Cricket’s Closest Contests: 5th ODI, SA vs Australia, Johannesburg
The 1999 World Cup semifinal between Australia and South Africa was docketed amongst the greatest one-day internationals ever played, but that was until 2006. South Africa failed to win the game that would’ve had them qualify for the final of the World Cup; instead Australia were the ones who advanced and took the title. Contests on the cricket ground between the two teams are intense and the competitiveness between the sides brings out the hostility.
The game played at the Wanderers in Johannesburg on March 12th, 2006, however, redefined the intensity of the rivalry between the two sides and also shifted the title of the greatest one-day game ever played. In Brett Lee’s autobiography, he mentioned how John Buchanan – Australia’s coach then – kept pushing the team to challenge their limits and told them a score in excess of 400 in an ODI was possible. Nobody believed it until that very day. In the 5-match ODI series, with South Africa having won 2, and Australia having fought back and won the other 2 games, this was the decider. The spectacle was put off until the last game, where skipper, Ricky Ponting, steered his team to a score of 434 in 50 overs.
The teams started off with two of their key players missing; Australia was missing McGrath due to personal reasons and the Proteas, Pollock due to a back strain. Ponting won the toss and opted to bat. After a solid start by Katich and Gilchrist, Ponting came in to score his fastest 100 ever – in 73 balls. He went on to score his highest ODI score of 164 in only 105 balls, including 13 fours and 9 sixes! After the second-wicket stand of 139, Mr. Cricket came in to score a blistering 81 off 51 balls. Australia scored 40 runs off the last 3 overs and became the first ever team to score more than 400 runs in a one-day international.
While the entire cricketing world was left stunned at the feat and while every other person watching, thought they knew the outcome of the game, the South Africans had different plans. The South Africans knew they had nothing to lose and went out all guns blazing. The Proteas lost Dippenaar very early, which in hindsight was a blessing in disguise. Smith and Gibbs took the attack to the Australians and put up 187 together, with Gibbs scoring his 16th ODI century off just 79 balls and Smith scoring a swift 90. Gibbs then went on to score 175 runs himself and put up another useful partnership with AB de Villiers to keep his team in the hunt. The match went down till the penultimate ball that Boucher dispatched to the boundary and was deafened by the roar from the spectators – some bursting into tears of joy.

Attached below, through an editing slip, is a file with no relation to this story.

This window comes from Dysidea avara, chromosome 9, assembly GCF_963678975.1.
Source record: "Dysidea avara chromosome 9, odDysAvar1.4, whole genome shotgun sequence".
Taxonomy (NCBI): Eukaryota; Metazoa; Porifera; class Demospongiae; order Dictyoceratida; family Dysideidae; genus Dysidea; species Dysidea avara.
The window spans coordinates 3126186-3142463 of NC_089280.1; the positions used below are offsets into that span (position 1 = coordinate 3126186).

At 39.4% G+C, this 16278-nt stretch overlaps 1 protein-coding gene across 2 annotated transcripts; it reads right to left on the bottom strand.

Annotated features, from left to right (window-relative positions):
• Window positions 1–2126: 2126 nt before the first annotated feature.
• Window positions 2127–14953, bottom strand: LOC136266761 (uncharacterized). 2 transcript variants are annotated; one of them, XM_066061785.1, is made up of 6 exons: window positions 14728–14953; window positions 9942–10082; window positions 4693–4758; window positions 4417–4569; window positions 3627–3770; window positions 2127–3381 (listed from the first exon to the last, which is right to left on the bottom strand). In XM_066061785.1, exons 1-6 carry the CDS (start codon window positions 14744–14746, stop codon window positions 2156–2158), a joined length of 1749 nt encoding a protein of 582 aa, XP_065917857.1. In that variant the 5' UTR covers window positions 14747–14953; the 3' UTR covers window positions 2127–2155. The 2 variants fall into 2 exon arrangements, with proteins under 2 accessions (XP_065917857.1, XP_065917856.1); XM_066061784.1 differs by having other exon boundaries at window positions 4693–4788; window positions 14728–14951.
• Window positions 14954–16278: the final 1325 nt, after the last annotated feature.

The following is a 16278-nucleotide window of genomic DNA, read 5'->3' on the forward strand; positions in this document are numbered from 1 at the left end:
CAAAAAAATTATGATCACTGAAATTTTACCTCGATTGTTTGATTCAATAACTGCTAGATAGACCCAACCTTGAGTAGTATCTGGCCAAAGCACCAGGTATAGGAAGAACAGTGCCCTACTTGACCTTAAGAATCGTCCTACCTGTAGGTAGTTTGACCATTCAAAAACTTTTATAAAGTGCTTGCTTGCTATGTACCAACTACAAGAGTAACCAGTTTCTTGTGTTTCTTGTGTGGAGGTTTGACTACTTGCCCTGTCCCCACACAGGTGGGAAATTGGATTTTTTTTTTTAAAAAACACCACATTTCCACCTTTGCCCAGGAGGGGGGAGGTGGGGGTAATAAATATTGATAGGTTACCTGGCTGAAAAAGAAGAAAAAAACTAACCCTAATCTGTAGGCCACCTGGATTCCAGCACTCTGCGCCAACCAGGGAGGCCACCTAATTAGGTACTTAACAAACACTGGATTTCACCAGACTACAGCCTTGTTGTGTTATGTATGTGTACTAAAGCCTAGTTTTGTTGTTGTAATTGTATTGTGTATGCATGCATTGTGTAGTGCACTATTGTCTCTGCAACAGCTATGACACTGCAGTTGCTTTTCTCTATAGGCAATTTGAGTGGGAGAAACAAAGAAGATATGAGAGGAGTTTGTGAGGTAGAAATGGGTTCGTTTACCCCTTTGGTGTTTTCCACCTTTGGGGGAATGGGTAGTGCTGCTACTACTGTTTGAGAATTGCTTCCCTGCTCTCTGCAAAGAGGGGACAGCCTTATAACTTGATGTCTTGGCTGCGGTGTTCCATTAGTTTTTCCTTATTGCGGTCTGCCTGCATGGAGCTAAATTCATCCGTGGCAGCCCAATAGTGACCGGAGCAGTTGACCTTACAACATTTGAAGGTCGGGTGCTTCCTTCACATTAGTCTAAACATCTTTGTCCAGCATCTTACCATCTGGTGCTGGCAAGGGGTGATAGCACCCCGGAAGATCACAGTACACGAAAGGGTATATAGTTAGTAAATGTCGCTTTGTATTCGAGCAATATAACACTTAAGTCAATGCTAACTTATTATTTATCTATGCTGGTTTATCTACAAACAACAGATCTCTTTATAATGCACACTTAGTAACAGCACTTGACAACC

“Straight down the ground! What a victory! That is a sensational game of cricket!” exclaimed Greig. “Look, there are tears, they are crying out there! The South Africans at the Bullring today have seen the best one day international ever played.”
The South Africans celebrated their legendary win, while the Australians were left stunned. Ricky Ponting and Herschelle Gibbs were awarded the Man of the Match awards, but Ponting refused, saying it belonged to Gibbs. The victory was South Africa’s redemption for the World Cup semifinal. The records from that game are as follows:
Ricky Ponting set the record for the fastest 150 in ODI cricket, reaching it in 99 balls; Gibbs fell one ball short of matching this in the second innings. The record was eventually taken over by Jayasuriya (in 95 balls).
Herschelle Gibbs’ innings was the tenth-highest individual score in ODI cricket, and the second-highest by a South African.
Mick Lewis finished with bowling figures of 10–0–113–0, which is the most runs conceded in a single ODI match.
Highest successful run chase in an ODI: 438 runs
Second highest total in an ODI (highest at the time): 438–9
Highest aggregate runs in a match: 872.
Most sixes in a match: 26 (highest at the time)
Most fours in a match: 89
This is and will be, one of the greatest ODI matches ever witnessed. This game in particular just proves how unpredictable a game cricket is; on some occasions, 150 runs are enough to beat an opponent while at times, 434 isn’t. But this very nature of volatility in the game is what makes cricket the beautiful game it really is.
Read more of Cricket’s closest contents here.